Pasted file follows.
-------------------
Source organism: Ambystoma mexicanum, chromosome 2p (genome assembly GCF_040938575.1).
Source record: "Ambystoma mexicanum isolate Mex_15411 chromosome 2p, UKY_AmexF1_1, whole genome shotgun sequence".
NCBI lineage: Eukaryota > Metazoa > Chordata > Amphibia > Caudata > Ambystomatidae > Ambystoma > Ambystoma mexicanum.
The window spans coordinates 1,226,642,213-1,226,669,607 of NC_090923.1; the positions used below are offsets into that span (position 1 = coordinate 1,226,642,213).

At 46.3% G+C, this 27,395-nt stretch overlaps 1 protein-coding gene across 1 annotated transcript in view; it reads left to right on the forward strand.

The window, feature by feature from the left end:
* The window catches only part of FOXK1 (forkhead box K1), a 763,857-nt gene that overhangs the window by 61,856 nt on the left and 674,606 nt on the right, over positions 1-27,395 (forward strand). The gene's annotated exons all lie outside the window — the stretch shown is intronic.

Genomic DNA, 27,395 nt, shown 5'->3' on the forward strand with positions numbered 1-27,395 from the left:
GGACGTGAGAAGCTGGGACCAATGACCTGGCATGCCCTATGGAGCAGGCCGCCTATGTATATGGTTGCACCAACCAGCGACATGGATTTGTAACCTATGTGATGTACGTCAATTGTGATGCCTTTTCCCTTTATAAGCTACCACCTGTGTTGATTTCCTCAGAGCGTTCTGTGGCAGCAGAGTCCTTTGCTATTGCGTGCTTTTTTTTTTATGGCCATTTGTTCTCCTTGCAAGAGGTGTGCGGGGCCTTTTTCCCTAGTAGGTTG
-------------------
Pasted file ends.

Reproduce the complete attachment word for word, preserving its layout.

Source organism: Ambystoma mexicanum, chromosome 2p (genome assembly GCF_040938575.1).
Source record: "Ambystoma mexicanum isolate Mex_15411 chromosome 2p, UKY_AmexF1_1, whole genome shotgun sequence".
NCBI lineage: Eukaryota > Metazoa > Chordata > Amphibia > Caudata > Ambystomatidae > Ambystoma > Ambystoma mexicanum.
The window spans coordinates 1,226,642,213-1,226,669,607 of NC_090923.1; the positions used below are offsets into that span (position 1 = coordinate 1,226,642,213).

At 46.3% G+C, this 27,395-nt stretch overlaps 1 protein-coding gene across 1 annotated transcript in view; it reads left to right on the forward strand.

The window, feature by feature from the left end:
* The window catches only part of FOXK1 (forkhead box K1), a 763,857-nt gene that overhangs the window by 61,856 nt on the left and 674,606 nt on the right, over positions 1-27,395 (forward strand). The gene's annotated exons all lie outside the window — the stretch shown is intronic.

Genomic DNA, 27,395 nt, shown 5'->3' on the forward strand with positions numbered 1-27,395 from the left:
GGACGTGAGAAGCTGGGACCAATGACCTGGCATGCCCTATGGAGCAGGCCGCCTATGTATATGGTTGCACCAACCAGCGACATGGATTTGTAACCTATGTGATGTACGTCAATTGTGATGCCTTTTCCCTTTATAAGCTACCACCTGTGTTGATTTCCTCAGAGCGTTCTGTGGCAGCAGAGTCCTTTGCTATTGCGTGCTTTTTTTTTTATGGCCATTTGTTCTCCTTGCAAGAGGTGTGCGGGGCCTTTTTCCCTAGTAGGTTG